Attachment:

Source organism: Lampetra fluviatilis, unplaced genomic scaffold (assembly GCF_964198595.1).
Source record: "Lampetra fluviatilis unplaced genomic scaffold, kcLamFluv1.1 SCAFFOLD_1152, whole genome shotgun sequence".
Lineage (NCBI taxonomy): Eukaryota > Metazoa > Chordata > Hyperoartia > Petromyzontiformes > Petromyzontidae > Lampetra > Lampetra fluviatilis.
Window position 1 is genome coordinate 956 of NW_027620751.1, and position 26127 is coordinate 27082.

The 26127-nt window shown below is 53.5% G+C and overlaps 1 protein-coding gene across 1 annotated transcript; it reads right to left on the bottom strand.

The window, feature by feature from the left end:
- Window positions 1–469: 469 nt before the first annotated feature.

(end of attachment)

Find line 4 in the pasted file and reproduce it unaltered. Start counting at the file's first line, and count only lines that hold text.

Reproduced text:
Window position 1 is genome coordinate 956 of NW_027620751.1, and position 26127 is coordinate 27082.